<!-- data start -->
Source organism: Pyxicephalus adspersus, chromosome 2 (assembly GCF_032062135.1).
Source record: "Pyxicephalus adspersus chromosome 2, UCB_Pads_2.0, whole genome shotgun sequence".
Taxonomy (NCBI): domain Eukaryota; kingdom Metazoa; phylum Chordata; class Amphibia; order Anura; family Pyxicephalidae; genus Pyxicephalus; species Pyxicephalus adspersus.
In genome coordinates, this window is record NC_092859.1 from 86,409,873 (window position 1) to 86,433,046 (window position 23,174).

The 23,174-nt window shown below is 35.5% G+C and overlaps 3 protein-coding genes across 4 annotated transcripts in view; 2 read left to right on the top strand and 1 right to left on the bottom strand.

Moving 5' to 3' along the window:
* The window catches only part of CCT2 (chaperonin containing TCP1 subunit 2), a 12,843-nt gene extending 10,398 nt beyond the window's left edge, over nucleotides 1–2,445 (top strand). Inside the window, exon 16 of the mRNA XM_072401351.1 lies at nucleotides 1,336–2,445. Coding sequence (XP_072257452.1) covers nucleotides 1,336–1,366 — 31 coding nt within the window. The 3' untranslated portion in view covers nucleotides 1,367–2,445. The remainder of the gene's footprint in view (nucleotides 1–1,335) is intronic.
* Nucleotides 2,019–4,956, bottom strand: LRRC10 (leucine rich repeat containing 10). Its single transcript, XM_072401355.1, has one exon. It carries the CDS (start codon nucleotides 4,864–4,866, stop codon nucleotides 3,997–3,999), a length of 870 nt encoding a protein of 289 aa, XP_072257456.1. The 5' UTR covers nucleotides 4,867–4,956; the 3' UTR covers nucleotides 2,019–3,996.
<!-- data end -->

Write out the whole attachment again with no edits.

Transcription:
Source organism: Pyxicephalus adspersus, chromosome 2 (assembly GCF_032062135.1).
Source record: "Pyxicephalus adspersus chromosome 2, UCB_Pads_2.0, whole genome shotgun sequence".
Taxonomy (NCBI): domain Eukaryota; kingdom Metazoa; phylum Chordata; class Amphibia; order Anura; family Pyxicephalidae; genus Pyxicephalus; species Pyxicephalus adspersus.
In genome coordinates, this window is record NC_092859.1 from 86,409,873 (window position 1) to 86,433,046 (window position 23,174).

The 23,174-nt window shown below is 35.5% G+C and overlaps 3 protein-coding genes across 4 annotated transcripts in view; 2 read left to right on the top strand and 1 right to left on the bottom strand.

Moving 5' to 3' along the window:
* The window catches only part of CCT2 (chaperonin containing TCP1 subunit 2), a 12,843-nt gene extending 10,398 nt beyond the window's left edge, over nucleotides 1–2,445 (top strand). Inside the window, exon 16 of the mRNA XM_072401351.1 lies at nucleotides 1,336–2,445. Coding sequence (XP_072257452.1) covers nucleotides 1,336–1,366 — 31 coding nt within the window. The 3' untranslated portion in view covers nucleotides 1,367–2,445. The remainder of the gene's footprint in view (nucleotides 1–1,335) is intronic.
* Nucleotides 2,019–4,956, bottom strand: LRRC10 (leucine rich repeat containing 10). Its single transcript, XM_072401355.1, has one exon. It carries the CDS (start codon nucleotides 4,864–4,866, stop codon nucleotides 3,997–3,999), a length of 870 nt encoding a protein of 289 aa, XP_072257456.1. The 5' UTR covers nucleotides 4,867–4,956; the 3' UTR covers nucleotides 2,019–3,996.